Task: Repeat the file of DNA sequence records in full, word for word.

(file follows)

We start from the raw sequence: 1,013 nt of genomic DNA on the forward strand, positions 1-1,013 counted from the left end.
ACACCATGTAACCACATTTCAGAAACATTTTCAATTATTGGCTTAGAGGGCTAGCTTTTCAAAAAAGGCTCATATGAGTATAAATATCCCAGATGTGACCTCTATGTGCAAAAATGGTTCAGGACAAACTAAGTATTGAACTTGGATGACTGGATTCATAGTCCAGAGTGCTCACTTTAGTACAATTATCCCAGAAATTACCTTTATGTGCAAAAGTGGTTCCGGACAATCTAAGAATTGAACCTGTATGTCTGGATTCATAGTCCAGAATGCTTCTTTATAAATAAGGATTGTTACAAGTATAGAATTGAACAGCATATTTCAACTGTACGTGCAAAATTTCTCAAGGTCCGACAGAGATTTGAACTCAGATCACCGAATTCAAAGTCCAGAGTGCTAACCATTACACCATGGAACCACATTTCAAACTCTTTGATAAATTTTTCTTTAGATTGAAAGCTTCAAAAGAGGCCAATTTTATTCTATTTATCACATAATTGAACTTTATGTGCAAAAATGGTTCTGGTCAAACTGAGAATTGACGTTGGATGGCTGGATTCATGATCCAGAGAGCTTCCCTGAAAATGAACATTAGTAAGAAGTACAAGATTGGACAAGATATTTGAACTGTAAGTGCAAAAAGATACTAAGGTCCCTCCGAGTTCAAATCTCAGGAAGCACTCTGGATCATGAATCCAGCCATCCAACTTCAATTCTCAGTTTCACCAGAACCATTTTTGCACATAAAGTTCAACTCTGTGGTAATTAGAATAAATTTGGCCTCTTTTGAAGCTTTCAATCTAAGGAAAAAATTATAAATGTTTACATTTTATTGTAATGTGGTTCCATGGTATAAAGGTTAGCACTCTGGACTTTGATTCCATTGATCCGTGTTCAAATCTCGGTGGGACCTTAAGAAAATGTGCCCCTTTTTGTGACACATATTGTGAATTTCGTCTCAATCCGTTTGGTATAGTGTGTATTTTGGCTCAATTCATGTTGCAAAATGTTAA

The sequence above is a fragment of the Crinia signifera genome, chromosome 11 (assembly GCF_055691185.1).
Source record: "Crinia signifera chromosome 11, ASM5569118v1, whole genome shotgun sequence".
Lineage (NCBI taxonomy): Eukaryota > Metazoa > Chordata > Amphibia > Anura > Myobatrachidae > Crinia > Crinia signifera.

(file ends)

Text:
We start from the raw sequence: 1,013 nt of genomic DNA on the forward strand, positions 1-1,013 counted from the left end.
ACACCATGTAACCACATTTCAGAAACATTTTCAATTATTGGCTTAGAGGGCTAGCTTTTCAAAAAAGGCTCATATGAGTATAAATATCCCAGATGTGACCTCTATGTGCAAAAATGGTTCAGGACAAACTAAGTATTGAACTTGGATGACTGGATTCATAGTCCAGAGTGCTCACTTTAGTACAATTATCCCAGAAATTACCTTTATGTGCAAAAGTGGTTCCGGACAATCTAAGAATTGAACCTGTATGTCTGGATTCATAGTCCAGAATGCTTCTTTATAAATAAGGATTGTTACAAGTATAGAATTGAACAGCATATTTCAACTGTACGTGCAAAATTTCTCAAGGTCCGACAGAGATTTGAACTCAGATCACCGAATTCAAAGTCCAGAGTGCTAACCATTACACCATGGAACCACATTTCAAACTCTTTGATAAATTTTTCTTTAGATTGAAAGCTTCAAAAGAGGCCAATTTTATTCTATTTATCACATAATTGAACTTTATGTGCAAAAATGGTTCTGGTCAAACTGAGAATTGACGTTGGATGGCTGGATTCATGATCCAGAGAGCTTCCCTGAAAATGAACATTAGTAAGAAGTACAAGATTGGACAAGATATTTGAACTGTAAGTGCAAAAAGATACTAAGGTCCCTCCGAGTTCAAATCTCAGGAAGCACTCTGGATCATGAATCCAGCCATCCAACTTCAATTCTCAGTTTCACCAGAACCATTTTTGCACATAAAGTTCAACTCTGTGGTAATTAGAATAAATTTGGCCTCTTTTGAAGCTTTCAATCTAAGGAAAAAATTATAAATGTTTACATTTTATTGTAATGTGGTTCCATGGTATAAAGGTTAGCACTCTGGACTTTGATTCCATTGATCCGTGTTCAAATCTCGGTGGGACCTTAAGAAAATGTGCCCCTTTTTGTGACACATATTGTGAATTTCGTCTCAATCCGTTTGGTATAGTGTGTATTTTGGCTCAATTCATGTTGCAAAATGTTAA

The sequence above is a fragment of the Crinia signifera genome, chromosome 11 (assembly GCF_055691185.1).
Source record: "Crinia signifera chromosome 11, ASM5569118v1, whole genome shotgun sequence".
Lineage (NCBI taxonomy): Eukaryota > Metazoa > Chordata > Amphibia > Anura > Myobatrachidae > Crinia > Crinia signifera.